Red Sox 7, Braves 4, Mid 6th -- One bad pitch troubles Matt Albers in the sixth, as he gives up a homer to Jason Heyward nearly identical to Ross' first, dropping just barely into the Monster seats in left field to bring the Braves slightly closer.

Red Sox 7, Braves 3, End 5th -- And just as quickly the Sox undo all the damage from the top half of the fifth. This time, the greater part of the damage is not his fault, as Kelly Shoppach reaches first when Andrelton Simmons air mails a throw well over Freddi Freeman's head and into the Boston dugout. Daniel Nava follows him onto the basepaths with a bloop single, and while Dustin Pedroia can't get Shoppach in from third, Will Middlebrooks hits one deep enough for the sacrifice fly behind him.

That proves to not matter much, however, as Cody Ross proves he's having one of his days. A flat curveball is dangerous to anyone, but to a dead pull hitter like Ross, coming from a lefty, it's a gimme. Ross hits the ball well over the Triple-A sign on the Monster and all the way out of Fenway for a two-run shot that makes it a 4-run lead once again.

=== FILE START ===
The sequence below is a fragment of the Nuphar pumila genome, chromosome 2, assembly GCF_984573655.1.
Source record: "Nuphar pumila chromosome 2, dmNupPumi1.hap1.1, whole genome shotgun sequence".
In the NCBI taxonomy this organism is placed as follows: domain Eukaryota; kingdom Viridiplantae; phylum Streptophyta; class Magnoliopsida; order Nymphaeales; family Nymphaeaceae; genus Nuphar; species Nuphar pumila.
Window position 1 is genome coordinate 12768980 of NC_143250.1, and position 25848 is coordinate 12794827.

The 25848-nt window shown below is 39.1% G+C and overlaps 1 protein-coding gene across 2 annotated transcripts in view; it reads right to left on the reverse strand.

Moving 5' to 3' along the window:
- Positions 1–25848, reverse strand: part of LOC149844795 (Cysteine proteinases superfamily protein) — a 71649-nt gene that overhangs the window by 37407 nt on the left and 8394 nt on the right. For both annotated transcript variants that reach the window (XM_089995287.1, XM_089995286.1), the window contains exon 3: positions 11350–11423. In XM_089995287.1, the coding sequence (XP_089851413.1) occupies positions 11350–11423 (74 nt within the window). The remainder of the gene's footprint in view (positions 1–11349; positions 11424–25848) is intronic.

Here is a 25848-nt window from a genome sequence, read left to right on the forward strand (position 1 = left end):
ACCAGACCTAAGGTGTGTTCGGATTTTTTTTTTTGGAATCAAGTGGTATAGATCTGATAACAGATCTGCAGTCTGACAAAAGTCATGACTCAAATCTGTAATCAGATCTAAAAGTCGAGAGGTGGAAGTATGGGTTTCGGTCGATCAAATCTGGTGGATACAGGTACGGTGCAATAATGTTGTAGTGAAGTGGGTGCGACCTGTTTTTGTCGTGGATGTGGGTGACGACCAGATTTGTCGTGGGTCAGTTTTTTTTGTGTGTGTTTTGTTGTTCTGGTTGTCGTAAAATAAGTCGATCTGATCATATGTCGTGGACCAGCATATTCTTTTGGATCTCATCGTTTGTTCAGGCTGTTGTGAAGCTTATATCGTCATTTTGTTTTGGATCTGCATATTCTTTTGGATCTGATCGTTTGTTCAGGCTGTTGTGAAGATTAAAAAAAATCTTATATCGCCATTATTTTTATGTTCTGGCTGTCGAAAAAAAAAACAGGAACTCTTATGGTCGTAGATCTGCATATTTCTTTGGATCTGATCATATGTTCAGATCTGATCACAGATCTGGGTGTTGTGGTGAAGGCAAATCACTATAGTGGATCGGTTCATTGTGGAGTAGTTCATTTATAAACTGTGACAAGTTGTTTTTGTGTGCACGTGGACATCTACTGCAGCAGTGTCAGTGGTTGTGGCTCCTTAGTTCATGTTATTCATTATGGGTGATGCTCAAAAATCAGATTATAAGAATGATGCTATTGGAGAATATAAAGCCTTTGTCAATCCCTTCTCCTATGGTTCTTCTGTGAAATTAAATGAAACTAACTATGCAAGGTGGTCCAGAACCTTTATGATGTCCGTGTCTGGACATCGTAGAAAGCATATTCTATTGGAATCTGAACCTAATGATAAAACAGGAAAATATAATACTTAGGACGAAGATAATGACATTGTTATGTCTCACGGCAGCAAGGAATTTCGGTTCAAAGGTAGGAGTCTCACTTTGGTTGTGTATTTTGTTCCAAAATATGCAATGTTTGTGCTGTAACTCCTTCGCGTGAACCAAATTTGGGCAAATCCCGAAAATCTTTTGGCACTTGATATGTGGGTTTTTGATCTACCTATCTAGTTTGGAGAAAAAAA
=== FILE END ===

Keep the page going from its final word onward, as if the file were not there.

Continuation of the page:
Red Sox 4, Braves 3, Mid 5th -- The Sox' lead is almost instantly cut to one in the fifth, as a combination of bad luck, bad pitching, and bad defense--all on the part of Aaron Cook--costs them three.

The bad luck comes with the first two at bats, which see a pair of ground balls go for hits. The first comes on a broken bat and doesn't even make it to the infield dirt, but it takes long enough for Dustin Pedroia to get to it that Jason Heyward is able to reach first. The second is a basic seeing-eye single placed perfectly to get through the right side of the infield.

With two on and no out, Cook gives up his bad pitch, and is treated to a long fly ball from Erik Hinske that nearly gets out into the stands near the triangle. Instead it ricochets off the wall, and allows Hinske to reach third with both runs scoring. Frankly, though, it would have been just as well if the ball had gotten out, as after he snags a come-backer, Cook proceeds to throw the ball away trying to catch a wandering Hinske,letting the third run come in. Thankfully, Cook manages to keep the lead from there, with three more ground balls finding gloves and ending the frame.